A prequel set before the haunting of the Lambert family that reveals how gifted psychic Elise Rainier reluctantly agrees to use her ability to contact the dead in order to help a teenage girl who has been targeted by a dangerous supernatural entity.
Every town has its own ghost story, and a local folktale around Ravens Fair is about a ventriloquist named Mary Shaw. After she went mad in the 1940s, she was accused of kidnapping a young boy who yelled out in one of her performances that she was a fraud. Because of this she was hunted down by townspeople who in the ultimate act of revenge, cut out her tongue and then killed her. They buried her along with her "children," a handmade collection of vaudeville dolls, and assumed they had silenced her forever. However, Ravens Fair has been plagued by mysterious deaths around them after Mary Shaws collection has returned from their graves and have come to seek revenge on people that killed her and their families. Far from the pall of their cursed hometown, newlyweds Jamie and Lisa Ashen thought they had established a fresh start, until Jamie's wife is grotesquely killed in their apartment. Jamie returns to Ravens Fair for the funeral, intent on unraveling the mystery of Lisa's death. Once... Written by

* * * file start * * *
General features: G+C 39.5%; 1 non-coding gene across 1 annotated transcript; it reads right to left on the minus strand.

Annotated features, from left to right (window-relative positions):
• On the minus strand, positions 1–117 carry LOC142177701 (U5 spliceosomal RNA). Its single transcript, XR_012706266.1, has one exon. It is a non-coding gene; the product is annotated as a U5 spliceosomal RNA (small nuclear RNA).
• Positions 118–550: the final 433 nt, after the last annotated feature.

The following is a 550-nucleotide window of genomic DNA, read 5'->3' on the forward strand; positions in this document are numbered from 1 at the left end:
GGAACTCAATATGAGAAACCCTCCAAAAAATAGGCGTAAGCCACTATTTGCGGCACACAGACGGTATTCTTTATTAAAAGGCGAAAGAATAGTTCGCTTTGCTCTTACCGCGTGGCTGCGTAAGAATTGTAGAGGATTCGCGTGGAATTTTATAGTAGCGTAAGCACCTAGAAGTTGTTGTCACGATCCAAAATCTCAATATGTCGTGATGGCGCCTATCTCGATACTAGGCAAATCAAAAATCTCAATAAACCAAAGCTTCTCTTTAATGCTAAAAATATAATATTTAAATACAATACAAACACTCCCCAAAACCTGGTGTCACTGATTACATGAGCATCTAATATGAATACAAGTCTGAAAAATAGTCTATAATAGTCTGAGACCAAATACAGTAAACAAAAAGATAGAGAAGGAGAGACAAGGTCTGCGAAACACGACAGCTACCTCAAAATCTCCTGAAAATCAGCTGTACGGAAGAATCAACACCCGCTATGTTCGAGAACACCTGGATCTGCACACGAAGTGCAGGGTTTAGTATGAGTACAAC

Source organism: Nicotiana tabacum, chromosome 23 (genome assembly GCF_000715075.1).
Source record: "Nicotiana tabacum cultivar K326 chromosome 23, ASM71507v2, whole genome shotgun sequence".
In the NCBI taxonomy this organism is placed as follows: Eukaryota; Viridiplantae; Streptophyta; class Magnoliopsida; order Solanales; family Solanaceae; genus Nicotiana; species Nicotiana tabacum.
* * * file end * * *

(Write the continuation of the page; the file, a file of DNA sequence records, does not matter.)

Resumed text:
There are two different versions of the "Mary Shaw" poem. In the movie the poem goes, "Beware the stare of Mary Shaw. She had no children only dolls. And if you see her in your dreams, be sure you never, ever scream." On the trailer it was, "Beware the stare of Mary Shaw. She had no children, only dolls. And if you see her do not scream, she'll rip your tongue out at the seam." See more »
After Lisa puts the white sheet over Billy the Doll, it constantly changes position in the way it is draped on the bed. See more »
Beware the stare of Mary Shaw / She had no children only dolls / And if you see her in your dreams / Be sure to never ever scream.
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The 1930s Universal Pictures logo is used in the opening credits. See more »
This movie helped me regain my faith in horror movies to scare me. Also, faith that there are still directors out there waiting for there chance to scare us again. When I was younger, I got scared watching horror movies. When I got older, except for Nightmare on Elm Street and John Carpenter's The Thing, I haven't really been scared. I enjoy the movies, but not scared. This movie re-instated the fact that I "can" be scared.
Then there are the creative transitions in the movie. Awesome! Those and the atmospheric lighting and musical score created a most eerie atmosphere. Sometimes the slightest of tension before the storm.
The triumph being the director's choice of sound editing. Shhh! I won't give this away. But I extremely appreciated that gem. (RE: the title of the movie)
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